By Bailey Penrose
“I’m just a soul whose intentions are good
Oh Lord, please don’t let me be misunderstood”
– The Animals (Cover, 1964)
Everyone just wants to be heard. I don’t think anyone would dispute that point, especially in an age where it’s easier than ever to broadcast to a larger audience – a blog post, a YouTube video, a Tweet. However, in this new world of instant communication and sharing, there seems to be a growing sense of isolation as we focus more on screens than each other.
That feeling of isolation can affect our working lives too. Have you ever run into the situation where you send an email that seems friendly yet direct, but is received like the opening salvo to an office equivalent of WWIII? I have been the culprit on more than one occasion. An email just seemed so much cleaner, more efficient. If I’d actually spoken face-to-face with my coworker (the email recipient) in the last week I would have learned that they were buried in work or going through a rough time personally. That email that I thought was phrased so nicely hit a nerve and now we needed damage control.
Because of this scenario, I am huge proponent of responding to that occasional maddening email sitting malevolently in your inbox with a phone call, “Hey, good morning! Yes, I got the email. I think I hear what you need, but I’m not sure I understand the tone. Can you help me with your goal and deadline on this?”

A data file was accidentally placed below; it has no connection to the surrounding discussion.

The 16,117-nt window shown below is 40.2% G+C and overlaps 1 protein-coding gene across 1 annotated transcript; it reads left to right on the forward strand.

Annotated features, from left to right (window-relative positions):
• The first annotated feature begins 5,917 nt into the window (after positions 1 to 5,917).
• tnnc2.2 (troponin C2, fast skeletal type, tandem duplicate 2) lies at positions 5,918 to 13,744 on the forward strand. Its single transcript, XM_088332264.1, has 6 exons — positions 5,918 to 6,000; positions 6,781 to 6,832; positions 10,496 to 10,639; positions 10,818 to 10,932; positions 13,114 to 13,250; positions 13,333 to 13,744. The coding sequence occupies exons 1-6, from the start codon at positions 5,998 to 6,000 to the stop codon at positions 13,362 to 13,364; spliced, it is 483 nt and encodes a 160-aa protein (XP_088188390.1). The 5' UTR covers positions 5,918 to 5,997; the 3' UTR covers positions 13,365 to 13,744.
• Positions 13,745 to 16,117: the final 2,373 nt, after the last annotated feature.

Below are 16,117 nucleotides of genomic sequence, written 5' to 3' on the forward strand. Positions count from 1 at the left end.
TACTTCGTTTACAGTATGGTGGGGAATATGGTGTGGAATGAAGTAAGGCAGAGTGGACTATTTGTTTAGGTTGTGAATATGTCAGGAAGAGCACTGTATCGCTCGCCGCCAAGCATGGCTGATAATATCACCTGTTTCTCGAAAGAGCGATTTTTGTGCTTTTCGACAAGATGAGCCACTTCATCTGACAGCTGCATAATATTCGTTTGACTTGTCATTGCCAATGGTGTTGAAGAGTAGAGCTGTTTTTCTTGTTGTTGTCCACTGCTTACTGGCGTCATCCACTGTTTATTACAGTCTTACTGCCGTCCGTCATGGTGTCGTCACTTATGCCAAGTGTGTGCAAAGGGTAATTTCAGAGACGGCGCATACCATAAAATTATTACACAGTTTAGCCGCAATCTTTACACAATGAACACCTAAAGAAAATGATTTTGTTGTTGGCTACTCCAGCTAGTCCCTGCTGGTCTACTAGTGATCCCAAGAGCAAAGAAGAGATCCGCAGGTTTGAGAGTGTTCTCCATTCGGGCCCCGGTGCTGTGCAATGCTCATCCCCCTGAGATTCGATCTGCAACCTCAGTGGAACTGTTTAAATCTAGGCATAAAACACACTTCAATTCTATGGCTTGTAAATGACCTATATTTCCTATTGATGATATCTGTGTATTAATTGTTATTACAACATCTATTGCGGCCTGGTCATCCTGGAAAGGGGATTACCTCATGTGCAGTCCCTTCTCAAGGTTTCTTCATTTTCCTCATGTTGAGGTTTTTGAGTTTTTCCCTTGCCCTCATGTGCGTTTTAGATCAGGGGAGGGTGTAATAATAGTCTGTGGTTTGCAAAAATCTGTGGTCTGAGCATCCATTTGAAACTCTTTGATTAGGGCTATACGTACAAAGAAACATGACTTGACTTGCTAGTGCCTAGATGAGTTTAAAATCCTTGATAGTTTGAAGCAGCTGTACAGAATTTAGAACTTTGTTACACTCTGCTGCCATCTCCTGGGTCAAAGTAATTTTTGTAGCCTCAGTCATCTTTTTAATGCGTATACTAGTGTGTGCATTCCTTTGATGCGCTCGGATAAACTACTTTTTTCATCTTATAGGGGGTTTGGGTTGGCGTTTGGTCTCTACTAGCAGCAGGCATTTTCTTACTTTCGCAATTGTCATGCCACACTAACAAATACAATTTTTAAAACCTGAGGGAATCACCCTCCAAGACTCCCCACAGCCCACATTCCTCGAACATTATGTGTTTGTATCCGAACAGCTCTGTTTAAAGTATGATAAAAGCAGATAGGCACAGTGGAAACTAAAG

Instant communication is a tool and it’s one that has revolutionized the world as well as our workplaces. This revolution comes with some new challenges though. Work email is easily accessible from personal devices, response time expectations are speeding up, and coworkers are spread across the country or even the world. How can you keep up with the work and still have time to ask your coworkers or customers how their kids/dog/sick-aunt are doing?
I don’t have an answer. There is no one-size fits all answer to that question. All I’m saying is that I think it’s important the we try.
Companies focus on employee engagement to boost production, vendors focus on customer experience to expand their market, and teams focus on cohesion to accomplish goals. These things are only possible if we listen to one another and seek to understand. This is not the Matrix; people are still important.
By the way, how are you today?